An increased yield and enhanced product quality are also achieved through the refinery ‘stirring’ process. ‘Gas injection to stir molten metal improves homogeneity of both alloy composition and temperature,’ claims the Air Products South Africa website.

Refining for the future
An avenue of refining that may take on increased significance in future is that of natural gas processing, a process that both uses and produces various forms of industrial gases.

Natural gas such as LNG for example, could prove to be a source of energy security through diversity – as recently explored by gasworld’s Focus Feature covering LNG in the UK.

It is also though, another example of gases in refinery, yet from a different perspective. Natural gas processing plants, or fractionators as they are also known, are used to purify natural gas extracted from underground gas fields with the processed gas very different to that of the raw product.

While primarily composed of methane as the lightest and shortest hydrocarbon molecule, raw natural gas also consists of carbon dioxide, hydrogen sulphide, nitrogen, helium, and hydrocarbons like ethane, propane and isobutene.

All of which feature in varying quantities and are either emitted or recovered in the natural gas processing operation.

Raw natural gas is commonly collected from a well and following an initial processing at collection point, the natural gas condensate is transported to an oil refinery, after which the raw gas is pipelined to a gas processing plant for purification.

At this stage the removal of acid gases takes place and the first evidence of industrial gases is seen, with both hydrogen sulphide and carbon dioxide separated either by amine treating or the use of polymeric membranes to dehydrate and divide.

With water vapour then removed through glycol dehydration or Pressure Swing Adsorption (PSA), the natural gas process moves on to the elimination of nitrogen, so prevalent in the application of refinery.

This is achieved through a number of methods, notably either a cryogenic process involving low temperature distillation, an adsorption process using lean oil or special solvent, or another adsorption process utilising activated carbon or molecular sieves.

From here, the recovery of natural gas liquids and residue gas takes place, with the residue gas as the final, purified sales gas which is pipelined to end-users.

Gas-to-liquids (GTL)
Casting our minds back to the more conventional means of gases in refinery once again, still on the subject of natural gas and the focus of gas-to-liquids (GTL) becomes ever prominent in modern climates – just as coal-to-liquids (CTL) does.

GTL technology, which is in constant development and ever-evolving, offers feasibility, design optimisation and application to smaller gas deposits. Also affording competitive capital costs, operational costs, feedstock costs and high utilisation rates, GTL is increasing in significance and is believed to be an economically viable alternative to oil in the future.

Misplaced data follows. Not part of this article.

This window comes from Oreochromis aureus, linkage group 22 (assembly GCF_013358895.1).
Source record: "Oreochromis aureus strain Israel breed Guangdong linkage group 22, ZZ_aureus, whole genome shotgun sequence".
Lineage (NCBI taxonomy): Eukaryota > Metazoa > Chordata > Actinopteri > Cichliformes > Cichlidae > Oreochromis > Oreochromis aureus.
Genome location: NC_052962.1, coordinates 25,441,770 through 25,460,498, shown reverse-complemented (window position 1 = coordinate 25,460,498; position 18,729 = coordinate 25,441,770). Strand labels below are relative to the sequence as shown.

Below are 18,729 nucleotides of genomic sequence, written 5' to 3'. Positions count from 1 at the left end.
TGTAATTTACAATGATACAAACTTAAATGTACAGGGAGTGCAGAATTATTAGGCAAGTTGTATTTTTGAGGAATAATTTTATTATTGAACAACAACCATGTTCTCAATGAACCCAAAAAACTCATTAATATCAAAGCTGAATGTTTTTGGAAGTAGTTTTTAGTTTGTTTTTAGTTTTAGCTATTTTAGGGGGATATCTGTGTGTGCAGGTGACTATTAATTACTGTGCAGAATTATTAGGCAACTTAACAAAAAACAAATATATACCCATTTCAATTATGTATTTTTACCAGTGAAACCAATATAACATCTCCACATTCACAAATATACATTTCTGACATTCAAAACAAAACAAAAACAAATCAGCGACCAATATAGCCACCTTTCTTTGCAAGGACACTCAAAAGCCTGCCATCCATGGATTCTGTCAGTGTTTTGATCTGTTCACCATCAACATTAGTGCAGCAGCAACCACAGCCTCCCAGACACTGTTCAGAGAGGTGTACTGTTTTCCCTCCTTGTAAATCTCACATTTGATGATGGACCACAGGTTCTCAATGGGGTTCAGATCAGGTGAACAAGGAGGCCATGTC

So how does GTL work and where are gases involved?

Natural gas utilised through GTL processes often involves the modification to syngas and the later production of petrochemicals or liquid fuels via the Fischer-Tropsch technique.

A direct conversion from gas is achievable through GTL operations though can be difficult and economically unattractive, while indirect conversion by synthesis gas (syngas) is the preferred method.

Syngas involves the conversion of natural gas to hydrogen and carbon monoxide in a desired 2:1 ratio, which is best achieved by partial oxidation and involves the use of industrial gases. Using air for oxidation creates a further diluted syngas, but the use of oxygen produces a purer syngas and ensures no nitrogen contamination. A slightly increased level of investment however, the oxygen route requires the industrial gas to be provided via an (ASU).

The Fischer-Tropsch process, as widely employed by Sasol, Shell and StatoilHydro among others, then follows and essentially creates a synthetic petroleum substitute through a catalysed chemical reaction in which the syngas mix is converted in liquid hydrocarbons.

The final stage in a successful chain that could see this branch of refinery, and the industrial gases involved, become an integral part of industry in future.

Additional refinery inerting gases
While nitrogen, helium and argon are perhaps the most common gases of choice for inerting applications, the door is not closed to other gases and gaseous chemicals.

Carbon dioxide is used for spot inerting operations and applications where the gas’ acidic properties are particularly suitable, according to BOC.

Other gaseous chemicals such as sulphur hexachloride are deployed for aluminium degassing, for example.

Off-gas recovery
Refining and gases go hand-in-hand, whether employed in the refining process or given-off as a by-product along the way.

Just as a variety of gases are released through natural gas processing, it seems relevant to note that a huge source of CO2 used for merchant activity is via recovery from industrial activity.

The CO2 is recovered as a by-product of other processes such as chemical, synthesis gas or from industrial combustion plants, including from fertiliser production like ammonia, the purification of synthesis gases, and also from ethylene oxide production.

As an example, CO2 is removed from exhaust gas in post combustion scrubbing using an amine scrubbing process and the technology to do so can be retrofitted to a plant or equipment, thereby enhancing its functionality.

While CO2 can be recovered from refinery operations, questions over its quality and purity surface and provoke a further purification process – which could be regarded as a further refining application.

To meet the required standards of food & beverages for example, greater purification is necessary and involves a chain of pre-concentration or pre-cleaning of the raw gas, followed by compression and additional refining to remove impurities such as hydrocarbons, sulphur compounds, oxygenates and water.